"Our Iceberg Is Melting" Group Activities

by Carrie Perles; Updated September 26, 2017

"Our Iceberg Is Melting," by John Kotter and Holger Rathgeber, is a fable about dealing with change. It tells the story of a colony of penguins living on an iceberg that discover that their iceberg might be melting. Because change (such as moving to a different location) is difficult, they go through eight steps in order to accept and implement the change that they realize needs to occur. You can do group activities in order to better internalize the principles set forth in this book.

Applying the Principles

The most basic activity that you can do is to have the group actually apply the principles laid out in the book. To do this, they will first need to come up with a situation that they think requires a change to be made. They should then go through and describe how each principle could be put into action in order to make that change. If possible, the group should identify which key players would be necessary in order to take each step.

Extending a Scene

The characters in the book are well-developed and can be easily acted out. The group should choose one of the scenes in the book and assign a character to each group member, and the remaining members can be penguins in the colony. Talk about the principle taught in each scene then act it out, making sure that each person stays in character throughout the skit. Afterward, discuss how it felt to play out the different characters and whether the students could identify with how their particular character felt.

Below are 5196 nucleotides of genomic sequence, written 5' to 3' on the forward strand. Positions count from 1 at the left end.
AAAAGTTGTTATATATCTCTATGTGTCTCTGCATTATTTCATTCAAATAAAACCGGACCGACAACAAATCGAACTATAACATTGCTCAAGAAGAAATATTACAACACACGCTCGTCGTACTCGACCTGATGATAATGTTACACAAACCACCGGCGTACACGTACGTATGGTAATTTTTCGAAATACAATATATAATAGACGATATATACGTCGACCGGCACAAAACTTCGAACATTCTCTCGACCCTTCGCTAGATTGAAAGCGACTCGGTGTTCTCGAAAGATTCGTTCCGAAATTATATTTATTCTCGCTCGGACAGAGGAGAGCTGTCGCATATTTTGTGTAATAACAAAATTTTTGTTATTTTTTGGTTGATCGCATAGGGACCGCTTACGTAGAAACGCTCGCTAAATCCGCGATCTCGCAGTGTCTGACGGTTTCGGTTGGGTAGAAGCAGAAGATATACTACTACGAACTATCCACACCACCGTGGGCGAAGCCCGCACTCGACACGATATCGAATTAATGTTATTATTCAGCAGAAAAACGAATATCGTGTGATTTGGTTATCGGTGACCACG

Choose Two

Set out two boxes with slips of paper inside of them. One box should be filled with "situations of change" that may come up in school, extracurricular activities or personal life. The slips of paper in the second box should each have a principle from the book written on them. Each member of the group chooses a slip from each box. Group members then take turns reading their two slips and talking about how they could use the principle they chose in the situation they chose.

Our Iceberg: The Movie

Groups should work together to come up with a movie in which a change is introduced. They should then take apart the movie to figure out which of the steps were taken fully and which were not. In a group discussion, they should decide whether the steps that were not taken affected the way in which the change was implemented in the movie, as well as which of the steps taken were most important to the outcome of the change.

About the Author

Keren (Carrie) Perles is a freelance writer with professional experience in publishing since 2004. Perles has written, edited and developed curriculum for educational publishers. She writes online articles about various topics, mostly about education or parenting, and has been a mother, teacher and tutor for various ages. Perles holds a Bachelor of Arts in English communications from the University of Maryland, Baltimore County.

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